When the weather turns warm, my thoughts turn to lobster…more specifically, they turn to Maine lobster and the quintessential lobster recipe – The lobster roll. There are great seafood recipes and then there are GREAT seafood recipes and the lobster roll is at the top of my list of GREAT seafood recipes. So don’t let that hard shelled bug scare you. Lobsters are easy to cook and even easier to eat (once you get past that armor like shell of theirs). So break out the claw crackers and a bib because once you learn how easy it is to make a lobster roll you’ll be making a lot of them.
Exhibit A – The Maine lobster. Yes, the making of a lobster sandwich starts with you having to off the lobster. I suppose this task is made easier for most people by the fact that a lobster isn’t the cute and cuddly looking animal with an easily discernible face like a chicken, pig or cow. Although some would say that those faces aren’t cute. But I’m not here to discuss or argue that point. What I’m trying to say is that a delicious lobster roll is made with fresh lobster meat and not the frozen variety.
Of course, having just talked about offing the lobster I would be leaving out the best part of the story. You see, if/when I make a lobster recipe in this house…all of the lobster cooking must be completed while Craig is not present in the house. In fact, it goes beyond that even. The lobster must be cooked and completely broken down into only the meat part by the time Craig sees any of it. The day I made this, he came home to find the lobster (already cooked) sitting in a strainer in the sink. I thought he was going to wet his pants when he screamed. (Guess who kills the spiders in this house?) Of course, earlier in the day he had walked into the kitchen and seen me boiling an octopus so he had about had his fill of seeing strange sea creatures meet their demise in the kitchen that day. He did accuse me of almost causing him to go vegan that day.
Growing up in the Mid-West, we had lobster more often than my friends did (which I’m pretty sure was never for them). We had friends that lived in the Boston area so we would visit them and travel up the coast to Maine frequently. My parents fell in love with lobster and so did I. As much as I like the stuff though, the only restaurant prepared lobster I like is the lobster roll. Outside of that, I prefer my lobster steamed in my own kitchen over broiled in some fancy schmancy restaurant. Plus, you don’t have to be graceful when you eat it at home (it’s not easy being graceful while eating lobster – a lot of the time it looks like Julia Roberts in the escargot scene of Pretty Woman).
But like all great seafood recipes, simple is usually the best way to showcase those gems from the sea and the lobster roll is no exception. The perfect lobster roll has the right sweetness, a little bit of something to kind of hold it together (but not be sticky or gloppy), a touch of seasoning and a great bun. That’s it, no more, don’t over complicate it. A great lobster sandwich has all of those elements but lets the briny sweet flavor of the lobster shine through. This ain’t tuna fish…this is LOBSTER.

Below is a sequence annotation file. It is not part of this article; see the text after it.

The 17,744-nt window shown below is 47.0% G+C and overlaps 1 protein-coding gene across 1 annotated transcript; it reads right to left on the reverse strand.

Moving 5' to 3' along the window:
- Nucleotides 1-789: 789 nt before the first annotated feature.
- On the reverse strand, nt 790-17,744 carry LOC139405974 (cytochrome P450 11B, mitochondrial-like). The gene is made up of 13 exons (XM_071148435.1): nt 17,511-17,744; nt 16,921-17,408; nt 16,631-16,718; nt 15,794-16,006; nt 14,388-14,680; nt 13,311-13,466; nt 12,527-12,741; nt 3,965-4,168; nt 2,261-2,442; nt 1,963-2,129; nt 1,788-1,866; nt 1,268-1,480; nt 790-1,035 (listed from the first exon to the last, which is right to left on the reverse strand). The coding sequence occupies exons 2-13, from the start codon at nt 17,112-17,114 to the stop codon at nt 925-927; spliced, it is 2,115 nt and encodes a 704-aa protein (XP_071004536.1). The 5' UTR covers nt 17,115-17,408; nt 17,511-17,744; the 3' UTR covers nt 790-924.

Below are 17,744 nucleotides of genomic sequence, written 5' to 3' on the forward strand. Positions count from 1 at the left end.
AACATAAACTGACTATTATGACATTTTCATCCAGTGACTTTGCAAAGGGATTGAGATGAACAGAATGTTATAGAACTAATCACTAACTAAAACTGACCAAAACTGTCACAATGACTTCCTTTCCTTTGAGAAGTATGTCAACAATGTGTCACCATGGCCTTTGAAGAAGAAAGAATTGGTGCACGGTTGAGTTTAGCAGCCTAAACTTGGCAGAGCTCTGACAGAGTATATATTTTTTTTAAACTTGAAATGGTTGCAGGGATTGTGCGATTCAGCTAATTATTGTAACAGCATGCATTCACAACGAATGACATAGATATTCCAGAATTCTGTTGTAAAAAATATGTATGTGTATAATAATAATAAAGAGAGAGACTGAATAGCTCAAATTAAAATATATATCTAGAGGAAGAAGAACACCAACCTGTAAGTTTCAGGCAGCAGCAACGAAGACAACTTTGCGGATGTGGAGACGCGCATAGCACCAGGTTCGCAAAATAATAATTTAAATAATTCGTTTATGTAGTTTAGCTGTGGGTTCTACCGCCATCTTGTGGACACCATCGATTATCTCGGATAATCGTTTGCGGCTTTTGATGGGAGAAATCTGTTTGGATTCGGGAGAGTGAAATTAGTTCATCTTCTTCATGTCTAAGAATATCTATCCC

So this summer fire up your stock pots, toast your buns (both kinds of buns) and sink your teeth into one of the East Coast’s favorite treats: the lobster roll!
All is not as it appears to be.
Recipe: Fresh Maine Lobster Roll
Summary: Makes 4 Sandwiches
- 1 1/2 Pound Lobster (steamed and cleaned)
- 1 Tablespoon Salt
- 3 Tablespoons Modern Green Goddess Dressing
- Top Split Buns
- Potato Chips
- Mixed Baby Green Lettuce
- To steam the lobster fill a stock pot with one inch of water and add in the tablespoon of salt.
- Cover the pot and bring water to a boil.
- Once boiling, add the lobster to the pot (it’s easier if you put it in head first) and cover.
- Steam for 15 minutes (add 2-3 minutes for every 1/4 pound over 1 1/2 pounds).
- Remove the lobster from the pot to cool.
- Once cooled, begin to remove the meat from the lobster. To get the tail meat out in one piece, twist the base of the tail from the body. Use a large knife and carefully cut through the protective layer on the underside of the tail. Once cut through, grab the tail on either side and pull the two sides in the opposite direction that they curve (from the sides, pull each side toward the other). This should release the tail meat in one large piece.
- The claw and knuckle meat can be removed by using a nut cracker to crack the shell and carefully pull and pick the meat out.
- Once the meat is removed, roughly chop it into chunks and toss into a bowl.
- Mix the dressing with the lobster meat and then place in the fridge to chill.
- Spread butter on the insides of the top split buns (Peppridge Farm makes a nice one). Heat a saute pan over high heat and place the buns, butter side down on the pan, and cook until well browned (you could also do this on the grill).
- Add a few pieces of lettuce to one side of the bun, then spoon the lobster meat into the bun.
- Add a layer of potato chips to the sandwich on the same side as the lettuce.
- Continue doing this with the rest of the lobster meat.
The buns you see in my photos are not the buns I mentioned in the recipe. These were some buns that I made from a Challah bread recipe.
If you can’t find the top split buns, you could also you regular hot dog buns. But the ingredients may spill out more.
Preparation time: 30 minute(s)
Cooking time: 20 minute(s)
Diet type: Pescatarian
Number of servings (yield): 2
Culinary tradition: USA (Traditional)
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